Travel Reference
In-Depth Information
The Hike
The Salado Creek Greenway is part of the San Antonio Linear Creekway Program, which connects
mostly out-and-back hikes along creeks and rivers. It utilizes areas adjacent to creeks and rivers that
are generally part of a floodplain. They are wide, paved, multiuse trails. Many of the segments have
been connected, creating an opportunity to hike for a full day.
Check out the large display board at the trailhead, which contains a large park map and information
about the flora and fauna within the park. This is a multiuse trail, so keep to the right and be aware of
other people, especially bikers. Once on the trail and heading northeast, almost immediately cross two
concrete bridges over a wet area. The woods contain many large hardwoods that have blocked much of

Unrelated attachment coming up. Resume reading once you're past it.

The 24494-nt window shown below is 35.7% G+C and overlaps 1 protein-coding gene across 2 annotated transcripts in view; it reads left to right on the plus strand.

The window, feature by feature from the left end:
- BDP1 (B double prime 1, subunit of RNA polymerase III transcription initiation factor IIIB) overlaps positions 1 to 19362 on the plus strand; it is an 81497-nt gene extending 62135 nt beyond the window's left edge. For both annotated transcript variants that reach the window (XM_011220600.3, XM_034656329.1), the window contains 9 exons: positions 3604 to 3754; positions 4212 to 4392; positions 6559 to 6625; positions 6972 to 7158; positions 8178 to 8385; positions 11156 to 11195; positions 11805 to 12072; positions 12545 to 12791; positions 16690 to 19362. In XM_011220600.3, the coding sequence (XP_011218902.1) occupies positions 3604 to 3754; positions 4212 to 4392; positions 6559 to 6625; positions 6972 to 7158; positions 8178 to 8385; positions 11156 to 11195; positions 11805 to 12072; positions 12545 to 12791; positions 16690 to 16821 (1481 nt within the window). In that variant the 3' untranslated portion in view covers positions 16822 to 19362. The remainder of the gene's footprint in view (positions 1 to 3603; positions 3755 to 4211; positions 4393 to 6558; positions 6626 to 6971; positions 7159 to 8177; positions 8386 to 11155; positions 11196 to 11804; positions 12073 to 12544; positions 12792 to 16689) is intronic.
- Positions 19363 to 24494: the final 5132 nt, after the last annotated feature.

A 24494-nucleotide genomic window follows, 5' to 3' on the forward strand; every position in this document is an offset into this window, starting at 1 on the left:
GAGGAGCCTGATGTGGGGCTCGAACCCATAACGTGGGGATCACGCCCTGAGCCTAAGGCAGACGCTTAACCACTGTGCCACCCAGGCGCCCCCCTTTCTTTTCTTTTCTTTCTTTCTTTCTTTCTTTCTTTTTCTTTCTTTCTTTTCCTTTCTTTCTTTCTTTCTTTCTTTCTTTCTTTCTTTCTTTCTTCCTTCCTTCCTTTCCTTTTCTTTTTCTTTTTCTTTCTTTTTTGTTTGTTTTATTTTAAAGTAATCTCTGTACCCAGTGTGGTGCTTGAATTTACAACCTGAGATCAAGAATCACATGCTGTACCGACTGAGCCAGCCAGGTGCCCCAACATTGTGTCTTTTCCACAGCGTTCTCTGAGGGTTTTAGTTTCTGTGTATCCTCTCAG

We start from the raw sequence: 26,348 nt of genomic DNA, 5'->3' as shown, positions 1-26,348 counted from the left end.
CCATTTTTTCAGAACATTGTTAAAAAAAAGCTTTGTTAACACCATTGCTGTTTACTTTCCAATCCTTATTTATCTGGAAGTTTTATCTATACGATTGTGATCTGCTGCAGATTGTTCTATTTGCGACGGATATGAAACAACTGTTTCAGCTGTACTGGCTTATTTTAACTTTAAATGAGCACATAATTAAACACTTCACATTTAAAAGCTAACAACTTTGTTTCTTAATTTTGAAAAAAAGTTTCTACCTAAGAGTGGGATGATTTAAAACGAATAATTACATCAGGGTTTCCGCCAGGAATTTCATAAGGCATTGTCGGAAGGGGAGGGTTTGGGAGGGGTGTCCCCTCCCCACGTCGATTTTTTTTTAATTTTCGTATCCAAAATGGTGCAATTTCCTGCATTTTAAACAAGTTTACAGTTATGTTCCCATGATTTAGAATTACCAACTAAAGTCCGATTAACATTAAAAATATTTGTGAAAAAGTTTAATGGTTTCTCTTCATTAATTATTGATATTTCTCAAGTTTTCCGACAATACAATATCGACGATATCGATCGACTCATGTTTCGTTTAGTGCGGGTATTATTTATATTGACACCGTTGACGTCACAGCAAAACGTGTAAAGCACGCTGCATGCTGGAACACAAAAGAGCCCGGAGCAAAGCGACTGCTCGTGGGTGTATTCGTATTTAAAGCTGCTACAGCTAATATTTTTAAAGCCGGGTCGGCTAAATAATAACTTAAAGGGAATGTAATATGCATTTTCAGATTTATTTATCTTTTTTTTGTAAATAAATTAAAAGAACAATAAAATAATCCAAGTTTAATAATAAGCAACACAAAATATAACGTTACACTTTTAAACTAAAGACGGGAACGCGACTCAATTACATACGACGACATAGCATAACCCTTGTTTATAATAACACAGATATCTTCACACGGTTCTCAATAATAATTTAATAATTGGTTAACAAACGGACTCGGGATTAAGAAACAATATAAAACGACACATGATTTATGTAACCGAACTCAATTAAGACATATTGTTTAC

the understory growth, so the trees have “open” areas around them. Most of the trail has an excellent
tree canopy.
Salado Creek is to the right and can be seen for much of the hike. A group of residences are to the
left, past a fence. The creek and mature trees create great habitat for wildlife, including a variety of
birds. Listen and watch for cardinals, blue jays, and the colorful ladder-backed woodpecker. Doves
like the area, and if a group of them takes off, they can even startle a seasoned hiker. Southern pecan
trees are mixed with the live oak and other hardwoods in the forest. Watch for white-tailed deer among
the trees during early morning or around dusk.
In the spring and fall, butterflies, including the painted lady, may be seen. Numerous climbing vines
use the trees for support, and there are patches of poison ivy along the edge of the trail. Continue fol-
lowing the trail, bearing slightly left (northwest). Pass a trail marker showing the distance to the Tobin
trailhead and the Oakwell trailhead. After a short distance, reach a large live oak with branches that
cross above the trail. From this point backtrack to the trailhead.
The Tobin Endowment donated the land for the Robert Tobin Park. The land was once part of Oak-
well, a 500-acre horse farm and home of the Tobin family.
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